Promoting Agricultural Growth in Myanmar: A Review of Policies and an Assessment of Knowledge Gaps

November 1, 2015 - Than Tun, <>, and Ulrike Nischan

IDWP 139. Than Tun, Adam Kennedy, and Ulrike Nischan. 2015. Promoting Agricultural Growth in Myanmar: A Review of Policies and an Assessment of Knowledge Gaps

Across Southeast Asia, agricultural growth has historically been a major driver of overall
economic growth and poverty reduction (Christiaensen, Demery, and Kuhl 2011).2
Indonesia, Malaysia,Thailand and Vietnam all enjoyed rapid agricultural growth as part of their successful development over
the past several decades. Given broad similarities in the economic structures of these countries in the
1970s, 1980s and 1990s in comparison with Myanmar today, the historical evidence suggests that rapid
agricultural growth in Myanmar has the potential to be the engine for broad-based economic growth
and poverty reduction. Moreover, the current democratic reforms in Myanmar create opportunities for
development of agricultural and economic policies for greater food security and poverty reduction.

Official statistics indicate that agriculture is the largest economic sector in the country,
accounting for nearly 43 percent of GDP and providing the main source of livelihood for nearly 70
percent of the population (Haggblade et al 2013). Agricultural productivity in Myanmar is low compared
with most of Southeast Asia, which partially explains the disparity in relative incomes across the
countries. Raising Myanmar’s productivity to the level of its agro-ecologically similar neighbors, and
thereby spurring rapid agricultural growth, could significantly raise rural incomes and reduce overall

The majority of Myanmar’s farmers are engaged in the production of rice, which occupies nearly
50 percent of total sown area (USDA 2014). At the same time, a large percentage of the rural population
remains landless, with estimates ranging from 25% to 50% depending on the region (Haggblade et al.
2013). While increasing productivity in the rice sector would improve the livelihoods of Myanmar’s
numerous paddy farmers, a long-term solution must be to also introduce greater diversification in the
agriculture sector and to develop value chains that offer employment opportunities for the numerous
landless (Byerlee et al 2014). The potential to do so certainly exists with urbanization and rising incomes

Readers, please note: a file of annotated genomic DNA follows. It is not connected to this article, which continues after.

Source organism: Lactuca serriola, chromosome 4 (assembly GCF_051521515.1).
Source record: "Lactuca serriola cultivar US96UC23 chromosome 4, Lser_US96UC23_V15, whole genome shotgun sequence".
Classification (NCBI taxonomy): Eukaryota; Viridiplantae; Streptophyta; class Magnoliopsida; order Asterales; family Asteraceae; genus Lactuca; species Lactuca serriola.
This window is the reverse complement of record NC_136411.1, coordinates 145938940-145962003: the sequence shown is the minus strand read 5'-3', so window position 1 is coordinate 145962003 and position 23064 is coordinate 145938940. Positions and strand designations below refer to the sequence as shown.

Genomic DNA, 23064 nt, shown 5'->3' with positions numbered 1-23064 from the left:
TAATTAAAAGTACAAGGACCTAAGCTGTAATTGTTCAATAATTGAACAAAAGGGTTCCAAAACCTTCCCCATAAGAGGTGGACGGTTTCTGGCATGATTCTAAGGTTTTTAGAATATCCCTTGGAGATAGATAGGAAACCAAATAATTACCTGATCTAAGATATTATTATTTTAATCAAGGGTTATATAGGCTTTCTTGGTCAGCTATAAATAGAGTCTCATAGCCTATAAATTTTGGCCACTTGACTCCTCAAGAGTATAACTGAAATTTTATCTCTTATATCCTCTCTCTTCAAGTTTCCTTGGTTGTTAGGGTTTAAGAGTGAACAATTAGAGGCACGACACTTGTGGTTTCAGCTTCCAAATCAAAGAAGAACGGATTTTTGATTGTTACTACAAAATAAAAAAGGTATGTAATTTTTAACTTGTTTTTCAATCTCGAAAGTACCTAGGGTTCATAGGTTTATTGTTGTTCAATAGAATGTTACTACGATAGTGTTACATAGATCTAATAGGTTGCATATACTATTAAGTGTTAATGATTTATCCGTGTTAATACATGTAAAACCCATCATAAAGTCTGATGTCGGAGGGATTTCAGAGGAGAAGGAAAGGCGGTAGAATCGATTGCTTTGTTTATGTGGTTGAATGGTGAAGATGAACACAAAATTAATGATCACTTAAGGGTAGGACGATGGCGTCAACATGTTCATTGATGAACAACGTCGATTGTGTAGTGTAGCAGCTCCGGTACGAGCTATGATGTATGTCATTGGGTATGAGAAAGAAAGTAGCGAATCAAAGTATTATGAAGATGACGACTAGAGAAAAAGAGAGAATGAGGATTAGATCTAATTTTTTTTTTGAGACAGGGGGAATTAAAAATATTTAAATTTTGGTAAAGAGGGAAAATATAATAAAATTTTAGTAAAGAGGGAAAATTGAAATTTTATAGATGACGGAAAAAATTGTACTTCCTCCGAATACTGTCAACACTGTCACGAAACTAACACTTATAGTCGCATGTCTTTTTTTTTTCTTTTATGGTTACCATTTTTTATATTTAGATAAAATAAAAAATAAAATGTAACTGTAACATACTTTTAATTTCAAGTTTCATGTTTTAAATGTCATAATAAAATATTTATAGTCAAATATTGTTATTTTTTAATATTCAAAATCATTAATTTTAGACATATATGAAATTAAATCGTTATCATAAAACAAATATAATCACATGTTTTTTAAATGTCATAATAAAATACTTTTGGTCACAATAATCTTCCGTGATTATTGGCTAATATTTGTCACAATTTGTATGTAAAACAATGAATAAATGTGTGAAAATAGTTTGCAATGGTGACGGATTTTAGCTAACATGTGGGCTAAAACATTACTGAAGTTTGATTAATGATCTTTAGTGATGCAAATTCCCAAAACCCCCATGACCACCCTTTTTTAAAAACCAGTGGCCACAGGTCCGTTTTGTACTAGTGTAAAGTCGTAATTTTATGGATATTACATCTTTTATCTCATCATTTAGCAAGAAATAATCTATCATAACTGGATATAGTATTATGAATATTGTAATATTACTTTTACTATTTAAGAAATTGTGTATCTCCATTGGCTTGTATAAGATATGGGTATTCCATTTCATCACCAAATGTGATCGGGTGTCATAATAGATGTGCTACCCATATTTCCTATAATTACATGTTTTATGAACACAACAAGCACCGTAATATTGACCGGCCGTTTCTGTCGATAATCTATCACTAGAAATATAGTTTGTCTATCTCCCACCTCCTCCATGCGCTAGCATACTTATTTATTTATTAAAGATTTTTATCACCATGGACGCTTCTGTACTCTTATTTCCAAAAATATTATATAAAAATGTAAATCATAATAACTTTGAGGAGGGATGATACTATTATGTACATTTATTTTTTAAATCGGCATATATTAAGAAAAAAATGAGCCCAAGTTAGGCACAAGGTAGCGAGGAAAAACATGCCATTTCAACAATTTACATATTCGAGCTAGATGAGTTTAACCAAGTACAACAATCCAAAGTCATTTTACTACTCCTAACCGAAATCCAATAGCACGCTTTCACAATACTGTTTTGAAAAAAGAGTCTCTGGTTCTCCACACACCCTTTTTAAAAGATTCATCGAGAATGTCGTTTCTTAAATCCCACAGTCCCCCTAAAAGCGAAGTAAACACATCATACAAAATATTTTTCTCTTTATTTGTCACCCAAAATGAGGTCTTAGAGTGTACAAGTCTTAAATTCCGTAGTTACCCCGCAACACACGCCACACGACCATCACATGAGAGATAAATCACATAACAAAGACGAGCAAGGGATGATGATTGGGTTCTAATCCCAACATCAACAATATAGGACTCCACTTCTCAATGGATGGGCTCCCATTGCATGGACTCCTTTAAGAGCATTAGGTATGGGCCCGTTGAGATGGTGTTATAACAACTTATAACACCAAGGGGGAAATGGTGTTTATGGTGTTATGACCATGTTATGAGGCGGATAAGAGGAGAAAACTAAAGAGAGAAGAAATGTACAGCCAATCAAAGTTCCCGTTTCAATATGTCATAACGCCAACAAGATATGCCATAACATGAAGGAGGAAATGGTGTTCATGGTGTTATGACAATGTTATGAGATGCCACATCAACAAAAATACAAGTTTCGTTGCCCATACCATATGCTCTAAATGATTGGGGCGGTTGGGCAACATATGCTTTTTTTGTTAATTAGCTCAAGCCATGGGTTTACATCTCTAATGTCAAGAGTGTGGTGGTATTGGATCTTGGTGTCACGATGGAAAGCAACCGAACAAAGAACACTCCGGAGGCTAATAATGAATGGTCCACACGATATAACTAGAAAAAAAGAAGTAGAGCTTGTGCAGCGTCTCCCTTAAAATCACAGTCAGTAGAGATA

driving consumption patterns toward more high-value products which require greater processing and
logistics (Reardon et al. 2012). The shared border with more developed economies and the ASEAN
agreement facilitating freer trade also offer opportunities for growth in exports of high-value
commodities and processed products. The challenge remains on how to support such diversification
which will require large amounts of investment by government and private agro-enterprises of all sizes.
Government policies will likewise have an important part to play in creating an enabling environment for
private sector growth.

This paper reviews the agricultural policy environment in Myanmar up until 2014 with an eye
towards identifying policies that can help to accelerate productivity and profitability in the agricultural
sector. We draw heavily on the Framework for Economic and Social Reform (FESR) (2012) which provides
the policy intents of the government both overall and at a sectoral level. Although limited, in some
instances we rely on government data which is publically available only up until 2010. This paper
primarily examines the evolution of input policies and their measures of implementation, i.e. those
focused on farm inputs (land management; finance; water management; research, education and
extension services; rural electrification; seeds; fertilizer and mechanization). We also provide a brief
overview of policies which affect farm diversification (including rice productivity and crop diversification)
and output policies including policies related to post-farmgate processing; logistics and transport;
wholesale markets; and broad macro-economic and trade policy.


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